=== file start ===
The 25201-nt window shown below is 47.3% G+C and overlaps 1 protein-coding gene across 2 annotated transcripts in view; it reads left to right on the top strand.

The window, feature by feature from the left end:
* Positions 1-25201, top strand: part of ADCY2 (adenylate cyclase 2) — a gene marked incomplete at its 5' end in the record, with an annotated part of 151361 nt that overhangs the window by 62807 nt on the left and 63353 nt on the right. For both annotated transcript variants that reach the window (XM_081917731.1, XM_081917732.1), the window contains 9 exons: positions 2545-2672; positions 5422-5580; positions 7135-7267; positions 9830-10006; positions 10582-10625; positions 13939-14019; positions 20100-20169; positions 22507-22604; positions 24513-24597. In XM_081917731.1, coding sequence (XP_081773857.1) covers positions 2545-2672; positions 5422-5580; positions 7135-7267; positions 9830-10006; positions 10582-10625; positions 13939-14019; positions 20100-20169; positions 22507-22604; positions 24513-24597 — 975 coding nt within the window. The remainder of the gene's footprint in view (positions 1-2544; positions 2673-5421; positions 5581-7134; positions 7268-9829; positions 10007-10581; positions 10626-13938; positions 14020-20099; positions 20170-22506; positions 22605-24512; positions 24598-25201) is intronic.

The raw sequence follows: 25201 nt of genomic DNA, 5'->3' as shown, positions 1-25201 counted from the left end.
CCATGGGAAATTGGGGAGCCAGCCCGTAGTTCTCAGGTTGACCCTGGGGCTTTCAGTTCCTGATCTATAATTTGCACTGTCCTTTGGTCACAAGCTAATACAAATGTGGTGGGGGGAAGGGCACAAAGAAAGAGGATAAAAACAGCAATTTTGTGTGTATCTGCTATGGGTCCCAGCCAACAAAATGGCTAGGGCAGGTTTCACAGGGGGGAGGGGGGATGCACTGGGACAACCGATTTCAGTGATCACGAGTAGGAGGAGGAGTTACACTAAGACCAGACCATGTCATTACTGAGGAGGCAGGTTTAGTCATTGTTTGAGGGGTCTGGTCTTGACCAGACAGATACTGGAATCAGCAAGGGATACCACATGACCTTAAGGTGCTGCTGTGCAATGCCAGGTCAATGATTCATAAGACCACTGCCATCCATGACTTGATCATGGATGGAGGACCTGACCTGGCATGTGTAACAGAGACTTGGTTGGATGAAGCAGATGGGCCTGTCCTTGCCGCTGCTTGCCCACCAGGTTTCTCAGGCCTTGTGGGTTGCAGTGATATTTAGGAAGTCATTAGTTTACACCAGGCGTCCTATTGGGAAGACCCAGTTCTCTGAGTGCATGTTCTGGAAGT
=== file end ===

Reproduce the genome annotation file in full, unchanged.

The 25201-nt window shown below is 47.3% G+C and overlaps 1 protein-coding gene across 2 annotated transcripts in view; it reads left to right on the top strand.

The window, feature by feature from the left end:
* Positions 1-25201, top strand: part of ADCY2 (adenylate cyclase 2) — a gene marked incomplete at its 5' end in the record, with an annotated part of 151361 nt that overhangs the window by 62807 nt on the left and 63353 nt on the right. For both annotated transcript variants that reach the window (XM_081917731.1, XM_081917732.1), the window contains 9 exons: positions 2545-2672; positions 5422-5580; positions 7135-7267; positions 9830-10006; positions 10582-10625; positions 13939-14019; positions 20100-20169; positions 22507-22604; positions 24513-24597. In XM_081917731.1, coding sequence (XP_081773857.1) covers positions 2545-2672; positions 5422-5580; positions 7135-7267; positions 9830-10006; positions 10582-10625; positions 13939-14019; positions 20100-20169; positions 22507-22604; positions 24513-24597 — 975 coding nt within the window. The remainder of the gene's footprint in view (positions 1-2544; positions 2673-5421; positions 5581-7134; positions 7268-9829; positions 10007-10581; positions 10626-13938; positions 14020-20099; positions 20170-22506; positions 22605-24512; positions 24598-25201) is intronic.

The raw sequence follows: 25201 nt of genomic DNA, 5'->3' as shown, positions 1-25201 counted from the left end.
CCATGGGAAATTGGGGAGCCAGCCCGTAGTTCTCAGGTTGACCCTGGGGCTTTCAGTTCCTGATCTATAATTTGCACTGTCCTTTGGTCACAAGCTAATACAAATGTGGTGGGGGGAAGGGCACAAAGAAAGAGGATAAAAACAGCAATTTTGTGTGTATCTGCTATGGGTCCCAGCCAACAAAATGGCTAGGGCAGGTTTCACAGGGGGGAGGGGGGATGCACTGGGACAACCGATTTCAGTGATCACGAGTAGGAGGAGGAGTTACACTAAGACCAGACCATGTCATTACTGAGGAGGCAGGTTTAGTCATTGTTTGAGGGGTCTGGTCTTGACCAGACAGATACTGGAATCAGCAAGGGATACCACATGACCTTAAGGTGCTGCTGTGCAATGCCAGGTCAATGATTCATAAGACCACTGCCATCCATGACTTGATCATGGATGGAGGACCTGACCTGGCATGTGTAACAGAGACTTGGTTGGATGAAGCAGATGGGCCTGTCCTTGCCGCTGCTTGCCCACCAGGTTTCTCAGGCCTTGTGGGTTGCAGTGATATTTAGGAAGTCATTAGTTTACACCAGGCGTCCTATTGGGAAGACCCAGTTCTCTGAGTGCATGTTCTGGAAGT